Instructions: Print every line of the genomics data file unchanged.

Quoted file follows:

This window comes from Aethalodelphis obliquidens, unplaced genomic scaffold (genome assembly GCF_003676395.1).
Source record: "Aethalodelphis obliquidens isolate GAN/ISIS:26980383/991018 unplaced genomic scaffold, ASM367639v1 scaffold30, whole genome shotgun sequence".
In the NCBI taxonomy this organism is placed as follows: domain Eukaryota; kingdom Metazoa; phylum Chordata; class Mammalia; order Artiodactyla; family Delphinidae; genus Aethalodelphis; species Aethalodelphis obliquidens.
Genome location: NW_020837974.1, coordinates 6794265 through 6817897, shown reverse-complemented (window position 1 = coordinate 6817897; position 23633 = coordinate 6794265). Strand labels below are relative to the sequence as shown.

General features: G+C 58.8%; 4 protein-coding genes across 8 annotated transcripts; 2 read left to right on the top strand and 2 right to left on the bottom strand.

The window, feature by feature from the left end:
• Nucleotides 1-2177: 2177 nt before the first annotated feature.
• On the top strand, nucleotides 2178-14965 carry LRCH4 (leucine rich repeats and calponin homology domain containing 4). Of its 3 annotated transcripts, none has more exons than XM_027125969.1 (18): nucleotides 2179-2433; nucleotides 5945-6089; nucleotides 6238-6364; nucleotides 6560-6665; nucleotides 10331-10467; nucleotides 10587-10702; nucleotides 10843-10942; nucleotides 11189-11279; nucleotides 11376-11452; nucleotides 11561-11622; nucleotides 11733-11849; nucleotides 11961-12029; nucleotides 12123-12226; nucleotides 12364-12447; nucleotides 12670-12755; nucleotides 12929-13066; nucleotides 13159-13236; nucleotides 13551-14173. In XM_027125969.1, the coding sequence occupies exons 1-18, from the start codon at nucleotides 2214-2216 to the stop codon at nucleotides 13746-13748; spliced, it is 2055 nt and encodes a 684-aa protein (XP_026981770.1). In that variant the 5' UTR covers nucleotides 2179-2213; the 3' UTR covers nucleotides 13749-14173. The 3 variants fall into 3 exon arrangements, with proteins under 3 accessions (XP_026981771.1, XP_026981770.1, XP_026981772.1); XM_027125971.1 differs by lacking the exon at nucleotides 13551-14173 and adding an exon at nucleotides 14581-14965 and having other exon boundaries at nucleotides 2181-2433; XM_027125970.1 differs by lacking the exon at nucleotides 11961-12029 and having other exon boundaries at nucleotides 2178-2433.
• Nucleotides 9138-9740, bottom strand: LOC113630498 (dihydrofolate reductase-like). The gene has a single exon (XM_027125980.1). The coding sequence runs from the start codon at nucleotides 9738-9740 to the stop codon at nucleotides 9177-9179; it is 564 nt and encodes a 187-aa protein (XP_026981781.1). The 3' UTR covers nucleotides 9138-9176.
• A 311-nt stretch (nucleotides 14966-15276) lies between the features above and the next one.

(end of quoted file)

This window comes from Aethalodelphis obliquidens, unplaced genomic scaffold (genome assembly GCF_003676395.1).
Source record: "Aethalodelphis obliquidens isolate GAN/ISIS:26980383/991018 unplaced genomic scaffold, ASM367639v1 scaffold30, whole genome shotgun sequence".
In the NCBI taxonomy this organism is placed as follows: domain Eukaryota; kingdom Metazoa; phylum Chordata; class Mammalia; order Artiodactyla; family Delphinidae; genus Aethalodelphis; species Aethalodelphis obliquidens.
Genome location: NW_020837974.1, coordinates 6794265 through 6817897, shown reverse-complemented (window position 1 = coordinate 6817897; position 23633 = coordinate 6794265). Strand labels below are relative to the sequence as shown.

General features: G+C 58.8%; 4 protein-coding genes across 8 annotated transcripts; 2 read left to right on the top strand and 2 right to left on the bottom strand.

The window, feature by feature from the left end:
• Nucleotides 1-2177: 2177 nt before the first annotated feature.
• On the top strand, nucleotides 2178-14965 carry LRCH4 (leucine rich repeats and calponin homology domain containing 4). Of its 3 annotated transcripts, none has more exons than XM_027125969.1 (18): nucleotides 2179-2433; nucleotides 5945-6089; nucleotides 6238-6364; nucleotides 6560-6665; nucleotides 10331-10467; nucleotides 10587-10702; nucleotides 10843-10942; nucleotides 11189-11279; nucleotides 11376-11452; nucleotides 11561-11622; nucleotides 11733-11849; nucleotides 11961-12029; nucleotides 12123-12226; nucleotides 12364-12447; nucleotides 12670-12755; nucleotides 12929-13066; nucleotides 13159-13236; nucleotides 13551-14173. In XM_027125969.1, the coding sequence occupies exons 1-18, from the start codon at nucleotides 2214-2216 to the stop codon at nucleotides 13746-13748; spliced, it is 2055 nt and encodes a 684-aa protein (XP_026981770.1). In that variant the 5' UTR covers nucleotides 2179-2213; the 3' UTR covers nucleotides 13749-14173. The 3 variants fall into 3 exon arrangements, with proteins under 3 accessions (XP_026981771.1, XP_026981770.1, XP_026981772.1); XM_027125971.1 differs by lacking the exon at nucleotides 13551-14173 and adding an exon at nucleotides 14581-14965 and having other exon boundaries at nucleotides 2181-2433; XM_027125970.1 differs by lacking the exon at nucleotides 11961-12029 and having other exon boundaries at nucleotides 2178-2433.
• Nucleotides 9138-9740, bottom strand: LOC113630498 (dihydrofolate reductase-like). The gene has a single exon (XM_027125980.1). The coding sequence runs from the start codon at nucleotides 9738-9740 to the stop codon at nucleotides 9177-9179; it is 564 nt and encodes a 187-aa protein (XP_026981781.1). The 3' UTR covers nucleotides 9138-9176.
• A 311-nt stretch (nucleotides 14966-15276) lies between the features above and the next one.